Magnesium is one of the most abundant resources on earth, commonly found in seawater and the earth’s crust. It is a key element for life, needed for photosynthesis in plants and for hundreds of enzymes in animals. But in the natural world, the shiny gray metal exists only in combination with other elements such as carbon or oxygen and is difficult to extract in its purest form.
Magnesium was first purified in the 19th century, but wasn’t widely utilized until much later due to the metal’s flammability and corrosive nature, and its difficult refinement process. In its early days, scientists took advantage of its bright white combustibility to make military star shells for illuminating battlefields and flash effects for photography.
Despite its highly flammable nature, though, magnesium has turned out to be very useful for making alloys with other metals. These compounds are able to retain magnesium’s light weight but also offer greater strength and resistance to corrosion. These days, the biggest uses of magnesium are in aluminum alloys (which accounts for nearly one-third of all magnesium demand), die castings, titanium refining and steel desulphurization.
Magnesium in Electronics
When it comes to IT gadgets that require portability and durability, magnesium alloys can help minimize mass while maintaining sturdiness. Increasingly more plastic parts in electronic devices are being replaced by magnesium alloys that essentially weigh the same, but are much stronger and durable. This is especially useful for appliances that benefit from weight reduction, such as cameras, cell phones, laptops and other small electronics.
For example, POSCO’s carbon and magnesium alloy was used throughout the body of the LG Gram 15 laptop, successfully contributing to making it the lightest 15-inch laptop in the market. It was widely recognized for its high level of durability, despite its light weight.
Magnesium in the Automobile Industry
Magnesium wasn’t a very widely used element in the automobile industry in the past, avoided by engineers and designers because of its combustibility. But modern advancements have made magnesium safer than ever, allowing manufacturers to embrace it for its potential to increase fuel efficiency by reducing the vehicle weight. In fact, lightweight car body materials that use magnesium are often preferred over their heavier steel and aluminum counterparts.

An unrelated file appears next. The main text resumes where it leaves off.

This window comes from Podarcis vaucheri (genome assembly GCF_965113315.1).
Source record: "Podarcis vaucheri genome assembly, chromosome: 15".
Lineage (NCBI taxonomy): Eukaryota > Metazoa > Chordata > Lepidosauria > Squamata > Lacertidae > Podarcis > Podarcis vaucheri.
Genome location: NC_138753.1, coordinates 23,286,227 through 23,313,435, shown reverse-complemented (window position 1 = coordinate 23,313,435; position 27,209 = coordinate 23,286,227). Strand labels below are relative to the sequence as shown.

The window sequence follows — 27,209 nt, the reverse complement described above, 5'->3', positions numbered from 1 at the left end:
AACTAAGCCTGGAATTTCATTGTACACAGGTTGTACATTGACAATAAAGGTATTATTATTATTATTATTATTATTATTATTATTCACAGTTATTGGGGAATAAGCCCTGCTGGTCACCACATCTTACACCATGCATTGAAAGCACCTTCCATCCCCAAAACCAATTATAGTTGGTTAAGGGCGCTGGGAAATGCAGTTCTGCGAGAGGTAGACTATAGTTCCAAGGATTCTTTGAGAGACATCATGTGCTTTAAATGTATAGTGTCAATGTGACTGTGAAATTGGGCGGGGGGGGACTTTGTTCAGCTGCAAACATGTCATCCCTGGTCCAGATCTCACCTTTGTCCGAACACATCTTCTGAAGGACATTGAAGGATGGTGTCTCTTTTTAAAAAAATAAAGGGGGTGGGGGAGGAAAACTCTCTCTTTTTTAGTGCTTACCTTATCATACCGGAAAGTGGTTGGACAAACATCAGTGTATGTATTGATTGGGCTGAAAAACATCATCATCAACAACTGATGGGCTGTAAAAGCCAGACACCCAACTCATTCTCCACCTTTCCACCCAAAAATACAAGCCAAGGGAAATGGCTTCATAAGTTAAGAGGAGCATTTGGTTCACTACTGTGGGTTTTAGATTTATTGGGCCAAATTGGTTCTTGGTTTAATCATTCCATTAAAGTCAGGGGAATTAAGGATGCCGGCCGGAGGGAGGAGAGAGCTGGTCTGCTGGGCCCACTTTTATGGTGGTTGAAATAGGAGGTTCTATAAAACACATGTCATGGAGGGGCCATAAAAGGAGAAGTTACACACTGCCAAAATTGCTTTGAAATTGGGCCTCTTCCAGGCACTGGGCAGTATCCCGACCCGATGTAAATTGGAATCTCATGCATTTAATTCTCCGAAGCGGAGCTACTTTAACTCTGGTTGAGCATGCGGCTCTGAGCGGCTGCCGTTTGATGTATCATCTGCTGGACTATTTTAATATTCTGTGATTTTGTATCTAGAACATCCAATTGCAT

Magnesium alloys are most commonly used for the chassis, in the interior (like for the seat base, console bracket and instrument panel), for the exterior (roof and frame, outside mirror armature and wheel frame) and for the powertrain. Magnesium alloys can also help reduce noise and vibrations compared to typical metals.
When the new hybrid car Renault EOLAB made its debut in 2014, its fuel efficiency was rated one of the best in the industry, able to run 100 kilometers on a liter of gas. The vehicle’s roof was made out of POSCO’s magnesium alloy, which decreased the total roof weight by more than half of the original. The magnesium alloy has also been used in the roof of the Porsche 911 GT3 RS, contributing to its light weight and better fuel efficiency.
POSCO continues to look for various ways to improve fuel efficiency in cars by developing technologies that can safely utilize magnesium alloys for the automobile industry.
POSCO and Magnesium
With the rise in demand for sustainable, recyclable and lightweight products, magnesium is proving to be the ideal material to utilize in more ways than one. POSCO has been at the forefront of developing magnesium sheet technologies, continually conducting research and looking to make advancements. Since last year, POSCO has emphasized minimizing costs and further developing magnesium materials. Currently, the company is involved in many solution marketing activities such as creating magnesium car parts.